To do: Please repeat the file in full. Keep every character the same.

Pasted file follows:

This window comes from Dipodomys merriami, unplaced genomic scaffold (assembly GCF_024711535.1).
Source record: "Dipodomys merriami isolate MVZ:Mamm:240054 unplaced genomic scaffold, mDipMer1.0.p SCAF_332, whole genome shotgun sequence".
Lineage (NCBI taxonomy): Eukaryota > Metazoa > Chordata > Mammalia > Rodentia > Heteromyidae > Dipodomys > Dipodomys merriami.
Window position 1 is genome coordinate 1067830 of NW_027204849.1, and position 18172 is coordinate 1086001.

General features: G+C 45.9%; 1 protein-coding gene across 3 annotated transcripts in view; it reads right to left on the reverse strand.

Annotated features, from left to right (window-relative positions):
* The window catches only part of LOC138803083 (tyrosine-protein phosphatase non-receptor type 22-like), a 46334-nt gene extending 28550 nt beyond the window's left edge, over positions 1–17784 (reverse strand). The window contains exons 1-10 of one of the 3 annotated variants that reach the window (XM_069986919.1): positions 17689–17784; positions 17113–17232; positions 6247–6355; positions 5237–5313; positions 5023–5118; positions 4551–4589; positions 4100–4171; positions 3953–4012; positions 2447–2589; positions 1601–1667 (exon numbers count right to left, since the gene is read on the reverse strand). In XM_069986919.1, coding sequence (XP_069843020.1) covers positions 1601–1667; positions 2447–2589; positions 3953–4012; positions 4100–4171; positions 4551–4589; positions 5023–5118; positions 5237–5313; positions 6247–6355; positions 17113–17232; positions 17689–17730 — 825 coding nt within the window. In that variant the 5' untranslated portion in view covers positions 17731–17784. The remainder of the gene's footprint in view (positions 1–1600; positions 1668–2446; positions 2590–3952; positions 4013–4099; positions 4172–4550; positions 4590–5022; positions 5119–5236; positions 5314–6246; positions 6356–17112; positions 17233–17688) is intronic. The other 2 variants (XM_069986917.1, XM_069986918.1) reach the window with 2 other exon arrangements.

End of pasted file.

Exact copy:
This window comes from Dipodomys merriami, unplaced genomic scaffold (assembly GCF_024711535.1).
Source record: "Dipodomys merriami isolate MVZ:Mamm:240054 unplaced genomic scaffold, mDipMer1.0.p SCAF_332, whole genome shotgun sequence".
Lineage (NCBI taxonomy): Eukaryota > Metazoa > Chordata > Mammalia > Rodentia > Heteromyidae > Dipodomys > Dipodomys merriami.
Window position 1 is genome coordinate 1067830 of NW_027204849.1, and position 18172 is coordinate 1086001.

General features: G+C 45.9%; 1 protein-coding gene across 3 annotated transcripts in view; it reads right to left on the reverse strand.

Annotated features, from left to right (window-relative positions):
* The window catches only part of LOC138803083 (tyrosine-protein phosphatase non-receptor type 22-like), a 46334-nt gene extending 28550 nt beyond the window's left edge, over positions 1–17784 (reverse strand). The window contains exons 1-10 of one of the 3 annotated variants that reach the window (XM_069986919.1): positions 17689–17784; positions 17113–17232; positions 6247–6355; positions 5237–5313; positions 5023–5118; positions 4551–4589; positions 4100–4171; positions 3953–4012; positions 2447–2589; positions 1601–1667 (exon numbers count right to left, since the gene is read on the reverse strand). In XM_069986919.1, coding sequence (XP_069843020.1) covers positions 1601–1667; positions 2447–2589; positions 3953–4012; positions 4100–4171; positions 4551–4589; positions 5023–5118; positions 5237–5313; positions 6247–6355; positions 17113–17232; positions 17689–17730 — 825 coding nt within the window. In that variant the 5' untranslated portion in view covers positions 17731–17784. The remainder of the gene's footprint in view (positions 1–1600; positions 1668–2446; positions 2590–3952; positions 4013–4099; positions 4172–4550; positions 4590–5022; positions 5119–5236; positions 5314–6246; positions 6356–17112; positions 17233–17688) is intronic. The other 2 variants (XM_069986917.1, XM_069986918.1) reach the window with 2 other exon arrangements.